We've gathered Psychotherapy Networkers most popular video posts.
Confronting Self-Limiting Beliefs
According to therapist Bruce Ecker, a founding director of the Coherence Psychology Institute and co-author of Unlocking the Emotional Brain, the first step in helping clients understand why they have certain self-limiting thoughts that drive their behaviors in negative ways is getting to the root of those thoughts. That’s why Bruce uses the “overt statement” technique, which is useful in many therapeutic scenarios, but especially helpful where attachment injuries are concerned.
An Experiential Approach
What keeps people stuck in destructive relationship patterns? While Attachment Theory has provided some answers as to how those patterns originate, many clients remain trapped within them. What’s missing for them isn’t the desire to change—it’s an authentic experience of what it means to be secure in a relationship. That’s why Diane Poole Heller, expert trainer in the Dynamic Attachment Re-patterning Experience model, has developed tools to create corrective experiences in therapy that nourish clients’ capacity for secure attachment.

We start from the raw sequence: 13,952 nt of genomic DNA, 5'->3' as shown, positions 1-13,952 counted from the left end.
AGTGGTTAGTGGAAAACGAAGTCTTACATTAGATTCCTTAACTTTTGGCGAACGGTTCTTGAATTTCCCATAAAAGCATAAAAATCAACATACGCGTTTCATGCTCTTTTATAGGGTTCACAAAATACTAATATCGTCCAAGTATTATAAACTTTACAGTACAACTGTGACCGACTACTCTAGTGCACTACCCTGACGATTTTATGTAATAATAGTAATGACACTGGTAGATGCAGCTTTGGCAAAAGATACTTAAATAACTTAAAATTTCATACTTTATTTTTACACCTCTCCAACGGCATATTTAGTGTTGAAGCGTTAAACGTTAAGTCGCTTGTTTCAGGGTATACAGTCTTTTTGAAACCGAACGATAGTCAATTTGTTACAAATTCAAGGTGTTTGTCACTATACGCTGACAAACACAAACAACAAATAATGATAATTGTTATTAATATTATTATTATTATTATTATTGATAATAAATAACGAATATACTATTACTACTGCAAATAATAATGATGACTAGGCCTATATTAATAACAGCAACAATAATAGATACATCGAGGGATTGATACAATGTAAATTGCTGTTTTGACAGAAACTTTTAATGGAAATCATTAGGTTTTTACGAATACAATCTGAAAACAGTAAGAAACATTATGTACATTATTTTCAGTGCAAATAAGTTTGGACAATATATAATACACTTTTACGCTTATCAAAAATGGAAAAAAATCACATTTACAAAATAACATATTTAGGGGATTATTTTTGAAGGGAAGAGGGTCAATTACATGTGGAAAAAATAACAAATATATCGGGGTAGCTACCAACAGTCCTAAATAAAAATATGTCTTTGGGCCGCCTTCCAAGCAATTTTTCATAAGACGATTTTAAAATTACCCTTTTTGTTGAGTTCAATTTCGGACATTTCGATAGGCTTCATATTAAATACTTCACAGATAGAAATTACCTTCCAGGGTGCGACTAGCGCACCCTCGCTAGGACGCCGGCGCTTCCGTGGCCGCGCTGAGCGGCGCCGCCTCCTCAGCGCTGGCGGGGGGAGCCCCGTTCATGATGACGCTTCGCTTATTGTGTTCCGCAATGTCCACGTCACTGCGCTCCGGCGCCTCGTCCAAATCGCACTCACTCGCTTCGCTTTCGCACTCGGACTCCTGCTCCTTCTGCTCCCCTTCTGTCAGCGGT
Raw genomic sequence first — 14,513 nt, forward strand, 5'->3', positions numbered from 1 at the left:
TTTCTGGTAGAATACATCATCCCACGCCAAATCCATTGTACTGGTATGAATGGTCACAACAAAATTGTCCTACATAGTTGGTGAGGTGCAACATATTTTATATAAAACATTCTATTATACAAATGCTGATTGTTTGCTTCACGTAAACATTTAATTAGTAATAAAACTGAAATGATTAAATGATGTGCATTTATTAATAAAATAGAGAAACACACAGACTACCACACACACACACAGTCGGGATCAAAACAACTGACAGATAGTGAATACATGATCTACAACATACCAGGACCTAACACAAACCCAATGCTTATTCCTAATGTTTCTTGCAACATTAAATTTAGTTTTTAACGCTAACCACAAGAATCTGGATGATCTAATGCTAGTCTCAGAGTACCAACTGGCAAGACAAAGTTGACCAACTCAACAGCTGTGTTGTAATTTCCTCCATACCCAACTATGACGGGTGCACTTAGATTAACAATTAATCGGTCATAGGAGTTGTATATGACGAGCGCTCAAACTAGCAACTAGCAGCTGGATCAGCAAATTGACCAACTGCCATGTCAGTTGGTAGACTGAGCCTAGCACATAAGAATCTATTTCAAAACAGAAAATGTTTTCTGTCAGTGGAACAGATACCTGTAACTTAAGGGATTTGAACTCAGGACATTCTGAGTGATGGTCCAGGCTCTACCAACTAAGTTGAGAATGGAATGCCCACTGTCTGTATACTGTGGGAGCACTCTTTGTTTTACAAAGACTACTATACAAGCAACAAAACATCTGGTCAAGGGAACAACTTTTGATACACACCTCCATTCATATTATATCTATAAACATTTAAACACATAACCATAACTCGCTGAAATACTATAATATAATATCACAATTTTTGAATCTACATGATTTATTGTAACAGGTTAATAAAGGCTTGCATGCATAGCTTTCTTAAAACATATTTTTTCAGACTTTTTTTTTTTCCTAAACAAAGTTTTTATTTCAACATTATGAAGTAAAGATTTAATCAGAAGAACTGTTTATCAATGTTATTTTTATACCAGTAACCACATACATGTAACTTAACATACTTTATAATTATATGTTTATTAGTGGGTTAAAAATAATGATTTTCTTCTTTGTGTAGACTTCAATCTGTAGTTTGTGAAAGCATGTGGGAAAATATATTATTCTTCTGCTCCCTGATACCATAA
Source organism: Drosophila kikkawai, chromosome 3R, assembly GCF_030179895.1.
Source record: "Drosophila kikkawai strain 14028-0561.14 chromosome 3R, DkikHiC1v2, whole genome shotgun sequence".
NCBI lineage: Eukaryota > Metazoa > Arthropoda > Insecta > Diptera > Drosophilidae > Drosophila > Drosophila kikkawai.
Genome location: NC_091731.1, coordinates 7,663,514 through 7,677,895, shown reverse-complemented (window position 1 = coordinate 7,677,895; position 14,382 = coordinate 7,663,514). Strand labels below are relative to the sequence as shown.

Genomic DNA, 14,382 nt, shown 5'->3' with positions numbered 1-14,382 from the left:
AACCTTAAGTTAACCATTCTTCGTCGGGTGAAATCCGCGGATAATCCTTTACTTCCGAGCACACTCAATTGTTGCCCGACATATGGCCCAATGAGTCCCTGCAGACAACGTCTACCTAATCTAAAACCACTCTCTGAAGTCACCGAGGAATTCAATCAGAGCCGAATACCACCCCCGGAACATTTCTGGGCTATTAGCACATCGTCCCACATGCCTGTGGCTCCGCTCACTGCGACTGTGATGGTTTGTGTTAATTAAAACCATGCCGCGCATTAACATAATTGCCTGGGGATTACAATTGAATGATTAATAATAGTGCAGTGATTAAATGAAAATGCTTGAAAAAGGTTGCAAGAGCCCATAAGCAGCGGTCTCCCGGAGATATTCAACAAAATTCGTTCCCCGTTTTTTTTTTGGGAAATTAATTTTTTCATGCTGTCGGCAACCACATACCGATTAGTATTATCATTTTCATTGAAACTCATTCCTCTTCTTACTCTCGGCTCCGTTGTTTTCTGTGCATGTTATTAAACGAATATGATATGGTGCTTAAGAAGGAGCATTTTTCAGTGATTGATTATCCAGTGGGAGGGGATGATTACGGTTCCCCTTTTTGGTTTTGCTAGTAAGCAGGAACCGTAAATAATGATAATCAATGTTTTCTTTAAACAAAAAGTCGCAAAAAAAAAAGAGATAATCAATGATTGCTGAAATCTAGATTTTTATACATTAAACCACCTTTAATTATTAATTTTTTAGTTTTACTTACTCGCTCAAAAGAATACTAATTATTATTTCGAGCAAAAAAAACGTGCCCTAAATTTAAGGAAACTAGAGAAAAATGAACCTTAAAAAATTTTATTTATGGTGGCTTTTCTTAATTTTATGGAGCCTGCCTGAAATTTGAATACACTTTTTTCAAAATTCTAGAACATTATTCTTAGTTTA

How to Tap Into Young Clients’ Imaginations
Bobby throws temper tantrums at home and at school. His parents bring him to you for therapy, but Bobby refuses to answer questions and sits in your office during sessions with his arms folded until the hour is up. So what’s to be done?
The First Session
With years of experience treating anxiety-riddled clients, Reid Wilson, author of Don’t Panic, knows a thing or two about helping people rein in the trademark rapid breathing, cold sweats, and stammering that occur during a panic attack. To cut off panic attacks at the source, Reid takes a provocative approach.
Helping Clients Recognize their Treatment Options
When it comes to treating depression, neuropsychologist John Preston, author of Clinical Psychopharmacology Made Ridiculously Simple, says that psychoactive medication is only one alternative and often not the most effective. In addition to his integrative approach—which includes exercise, combating social withdrawal, family involvement, and possibly meds—he’s always on the lookout for toxic relationship issues in the client’s life.
When Attachment Therapy Meets Energy Psychology
Despite a growing acceptance of integrative mind-body techniques, energy psychology remains just outside mainstream psychotherapy. And it’s easy to understand why—it makes frequent use of touch and includes techniques for tapping acupuncture points while conducting therapy.
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